I don’t know enough about Elvis and his personal or political beliefs to comment one way or another on whether he should be considered a racists, but he is a culture stealer. He was the white face of black music packaged for consumption by the white masses. At the very least he is Jay Leno and was more than happy profit from others misfortune.

  13. Charles – I wouldn’t go that far. For Pat Boone, sure. I mean that asshole tried to clean up Fats Domino’s classic “Aint That a Shame” into “Isn’t That a Shame.” What the fuck?

    Before The King’s career took off, he was a regular down on Beale Street in the early 50s, playing music and geeking up with the black R&B artists like B.B. King. And well he didn’t have it easy from the other rednecks for being “black.”

    That said, he didn’t do anything (to my knowledge) for the Civil Rights struggle. Either he didn’t give a shit, his management told him to not threaten his fortunes, or he was with the other side.

    Though some would argue that he did his part already, his “black” music was that moment which shattered that ghettoized barrier in the pop music industry between the “white” and “black” music…and it was his “black” music for a white audience which helped alot of those younger kids be supportive of Civil Rights.

    Incidentally, you can google up his famous letter to President Nixon. In it Elvis bitches about those Beatles being a bunch of communists for coming over to America and making a ton of money. I suppose that term could make sense (in a right-wing paradigm) to Lennon, but Harrison was a hippie, and McCartney was conservative.

  14. “the flaming star”
    Liberace?

  15. is this the one where elvis dies? [spoiler]

  16. No, that’s Bubba Ho Tep.

  17. RRA, maybe I am being too hard on the King. However, I look at music as a resource just like oil or land, and when you take something from a community whether it be oil, land or music/culture and you profit from it and never give back that is exploitation. I guess I would put Elvis in the same boat as Eminem. They are both successful artists, and they are both talented, but they have both profited by being the “safe” and accessible face of black music, and gave little to nothing back to the black community that pioneered the music that they profited from. They may not be conscious of how exploitive their action were, and they may love the culture they are taking from but in the end it is still exploitive.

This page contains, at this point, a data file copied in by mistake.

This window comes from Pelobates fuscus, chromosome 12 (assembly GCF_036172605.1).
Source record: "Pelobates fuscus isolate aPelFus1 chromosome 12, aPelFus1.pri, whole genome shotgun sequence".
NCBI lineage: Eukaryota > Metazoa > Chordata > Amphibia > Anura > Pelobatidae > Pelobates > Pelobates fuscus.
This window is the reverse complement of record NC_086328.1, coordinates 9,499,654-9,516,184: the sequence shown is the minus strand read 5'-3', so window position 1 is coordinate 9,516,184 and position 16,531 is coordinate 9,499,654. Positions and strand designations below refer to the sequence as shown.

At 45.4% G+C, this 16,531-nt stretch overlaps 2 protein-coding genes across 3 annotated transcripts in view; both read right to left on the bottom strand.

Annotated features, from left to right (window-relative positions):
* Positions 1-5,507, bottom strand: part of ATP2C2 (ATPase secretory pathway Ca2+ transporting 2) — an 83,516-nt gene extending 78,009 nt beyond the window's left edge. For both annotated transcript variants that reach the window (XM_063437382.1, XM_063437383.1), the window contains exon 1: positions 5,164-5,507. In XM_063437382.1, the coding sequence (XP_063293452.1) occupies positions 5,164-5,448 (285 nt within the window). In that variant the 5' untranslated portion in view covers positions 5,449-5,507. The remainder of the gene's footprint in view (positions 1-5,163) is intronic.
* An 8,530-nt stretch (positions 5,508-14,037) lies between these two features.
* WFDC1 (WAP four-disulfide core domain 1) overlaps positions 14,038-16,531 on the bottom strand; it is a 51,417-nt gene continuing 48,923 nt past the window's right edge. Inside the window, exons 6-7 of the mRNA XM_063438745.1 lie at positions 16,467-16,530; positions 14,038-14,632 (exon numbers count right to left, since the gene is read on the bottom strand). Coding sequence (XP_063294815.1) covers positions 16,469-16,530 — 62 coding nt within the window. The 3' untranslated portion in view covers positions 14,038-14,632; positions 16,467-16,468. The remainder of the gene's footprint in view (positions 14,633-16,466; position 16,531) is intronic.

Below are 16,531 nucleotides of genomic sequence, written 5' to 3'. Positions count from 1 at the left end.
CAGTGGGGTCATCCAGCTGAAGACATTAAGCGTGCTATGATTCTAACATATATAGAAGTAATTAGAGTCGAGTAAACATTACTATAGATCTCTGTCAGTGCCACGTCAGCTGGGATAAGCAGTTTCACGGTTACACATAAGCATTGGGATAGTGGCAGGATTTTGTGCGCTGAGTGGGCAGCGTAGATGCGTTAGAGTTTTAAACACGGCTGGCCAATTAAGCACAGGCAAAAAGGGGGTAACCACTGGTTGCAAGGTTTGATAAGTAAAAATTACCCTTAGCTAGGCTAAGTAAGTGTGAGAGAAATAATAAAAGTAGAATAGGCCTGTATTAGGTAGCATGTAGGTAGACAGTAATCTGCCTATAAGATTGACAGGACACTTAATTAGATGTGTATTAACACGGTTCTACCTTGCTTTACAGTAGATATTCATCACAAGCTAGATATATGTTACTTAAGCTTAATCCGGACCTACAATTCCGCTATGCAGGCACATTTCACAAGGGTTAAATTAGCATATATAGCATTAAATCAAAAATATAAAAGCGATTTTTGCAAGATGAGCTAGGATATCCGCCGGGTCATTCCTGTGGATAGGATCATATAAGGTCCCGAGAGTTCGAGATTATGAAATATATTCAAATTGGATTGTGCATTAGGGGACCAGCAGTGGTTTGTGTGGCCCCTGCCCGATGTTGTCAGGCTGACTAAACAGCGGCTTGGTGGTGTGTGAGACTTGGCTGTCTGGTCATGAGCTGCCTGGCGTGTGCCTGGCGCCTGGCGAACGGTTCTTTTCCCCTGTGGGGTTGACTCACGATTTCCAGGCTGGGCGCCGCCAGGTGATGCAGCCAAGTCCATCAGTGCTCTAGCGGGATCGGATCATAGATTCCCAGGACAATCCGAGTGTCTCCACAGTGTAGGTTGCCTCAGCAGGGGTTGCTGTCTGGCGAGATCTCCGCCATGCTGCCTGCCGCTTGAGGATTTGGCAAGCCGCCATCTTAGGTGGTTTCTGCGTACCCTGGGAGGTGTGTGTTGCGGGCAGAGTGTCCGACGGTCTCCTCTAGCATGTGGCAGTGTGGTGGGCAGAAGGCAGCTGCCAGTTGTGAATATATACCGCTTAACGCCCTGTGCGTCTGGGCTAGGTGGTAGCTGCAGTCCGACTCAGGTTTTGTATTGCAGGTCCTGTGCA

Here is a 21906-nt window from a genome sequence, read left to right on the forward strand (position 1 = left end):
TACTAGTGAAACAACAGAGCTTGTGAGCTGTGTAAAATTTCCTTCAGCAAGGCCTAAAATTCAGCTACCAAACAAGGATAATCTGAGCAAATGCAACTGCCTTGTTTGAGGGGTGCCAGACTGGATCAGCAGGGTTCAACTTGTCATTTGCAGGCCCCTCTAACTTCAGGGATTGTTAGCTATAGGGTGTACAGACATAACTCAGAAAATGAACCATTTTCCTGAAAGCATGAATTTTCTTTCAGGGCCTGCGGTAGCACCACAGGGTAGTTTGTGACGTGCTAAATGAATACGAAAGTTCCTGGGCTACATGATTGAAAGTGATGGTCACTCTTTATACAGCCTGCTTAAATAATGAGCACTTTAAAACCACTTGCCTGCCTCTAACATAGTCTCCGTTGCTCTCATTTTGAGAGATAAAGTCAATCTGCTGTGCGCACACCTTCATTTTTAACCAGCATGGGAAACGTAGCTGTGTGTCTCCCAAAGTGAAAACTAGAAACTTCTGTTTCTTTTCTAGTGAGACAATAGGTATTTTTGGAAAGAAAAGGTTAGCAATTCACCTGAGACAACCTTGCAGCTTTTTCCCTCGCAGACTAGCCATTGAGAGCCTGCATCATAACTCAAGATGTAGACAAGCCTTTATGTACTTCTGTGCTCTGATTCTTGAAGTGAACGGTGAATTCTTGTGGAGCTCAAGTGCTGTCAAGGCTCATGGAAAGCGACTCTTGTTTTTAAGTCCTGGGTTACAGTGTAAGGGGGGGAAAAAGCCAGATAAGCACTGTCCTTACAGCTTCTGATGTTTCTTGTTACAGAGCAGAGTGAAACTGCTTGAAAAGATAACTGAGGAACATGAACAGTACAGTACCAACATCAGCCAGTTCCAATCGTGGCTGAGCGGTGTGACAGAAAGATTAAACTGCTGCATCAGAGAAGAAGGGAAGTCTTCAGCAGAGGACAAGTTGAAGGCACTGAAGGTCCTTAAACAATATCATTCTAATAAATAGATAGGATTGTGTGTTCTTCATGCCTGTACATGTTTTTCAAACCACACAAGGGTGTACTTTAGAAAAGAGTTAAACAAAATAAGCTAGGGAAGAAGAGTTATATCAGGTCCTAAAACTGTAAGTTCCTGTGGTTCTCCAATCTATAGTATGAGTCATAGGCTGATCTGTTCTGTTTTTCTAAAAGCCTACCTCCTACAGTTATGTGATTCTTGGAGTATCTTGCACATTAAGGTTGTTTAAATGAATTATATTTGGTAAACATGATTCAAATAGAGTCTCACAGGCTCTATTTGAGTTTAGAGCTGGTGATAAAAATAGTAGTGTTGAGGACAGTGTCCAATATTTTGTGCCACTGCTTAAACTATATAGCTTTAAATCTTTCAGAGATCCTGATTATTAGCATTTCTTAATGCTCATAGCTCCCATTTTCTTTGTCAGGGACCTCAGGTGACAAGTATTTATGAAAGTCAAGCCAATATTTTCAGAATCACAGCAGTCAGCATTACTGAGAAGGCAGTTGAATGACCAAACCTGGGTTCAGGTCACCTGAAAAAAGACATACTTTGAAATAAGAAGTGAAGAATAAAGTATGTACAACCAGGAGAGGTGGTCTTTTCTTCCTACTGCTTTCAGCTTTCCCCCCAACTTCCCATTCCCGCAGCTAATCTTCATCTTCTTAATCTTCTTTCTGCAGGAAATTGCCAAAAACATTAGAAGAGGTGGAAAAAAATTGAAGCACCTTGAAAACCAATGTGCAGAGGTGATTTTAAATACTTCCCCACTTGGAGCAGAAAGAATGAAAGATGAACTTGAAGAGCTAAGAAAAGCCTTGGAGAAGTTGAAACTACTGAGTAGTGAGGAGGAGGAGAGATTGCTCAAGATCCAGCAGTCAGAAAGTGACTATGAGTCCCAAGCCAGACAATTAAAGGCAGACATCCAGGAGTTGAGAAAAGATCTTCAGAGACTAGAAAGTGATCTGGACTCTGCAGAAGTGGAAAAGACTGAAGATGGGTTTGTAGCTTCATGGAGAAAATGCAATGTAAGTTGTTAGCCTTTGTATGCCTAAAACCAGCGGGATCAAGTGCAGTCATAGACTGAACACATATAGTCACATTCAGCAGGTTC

18. Jareth Cutestory

    March 29th, 2010 at 12:48 pm

    Charles: I can think of safer ways to appropriate hip hop idiom than to fill your songs with misogyny and psycho white trash revenge fantasies. If he’s cashing in on hip hop, he certainly didn’t take the path of least resistance.

    And his pupil/mentor relationship with Dr. Dre seems like a sincere attempt at acculturation. Maybe someone more familiar with his music can comment on that.

    As for giving back to the community, I’d have to see a roster of his record label. Does signing 50 Cent count as giving back?

  19. He also used his success to get his fellow members of D12 exposure (supposedly it was a pact they all had that the first one to make it big would do so). And considering his initial big time popularity was from signing with Dre can you really say the exploitation is one way?

  20. Jareth, I am not trying to bash Eminem. I consider him a great MC, but I stand by my statements that he is a culture stealer. As I said in my post I believe he loves the culture he is taking from, but what has he given back? I do not count signing 50 cent or D-12 as giving back. Signing 50 was good business and signing D-12 is nothing more than giving your unqualified buddies a job when you have the chance. By giving back I mean has he used his wealth and status to improve and enrich the culture/community he took from. Maybe I am wrong but I have never heard about Eminem helping out those in need in the community he came from, or signing lesser known old school artist that inspired him and using him name to get the some much deserved exposure.

    To your point about his lyrical content. I think the main reason Eminem has been successful is because he raps about topics that few if anyone have explored. That has helped to set him apart from other artists based on his talent and not just his appearance. He also would have been rejected as a phony if he tried to rhyme about topics associated with the black experience in America associated with the culture of Hip-Hop.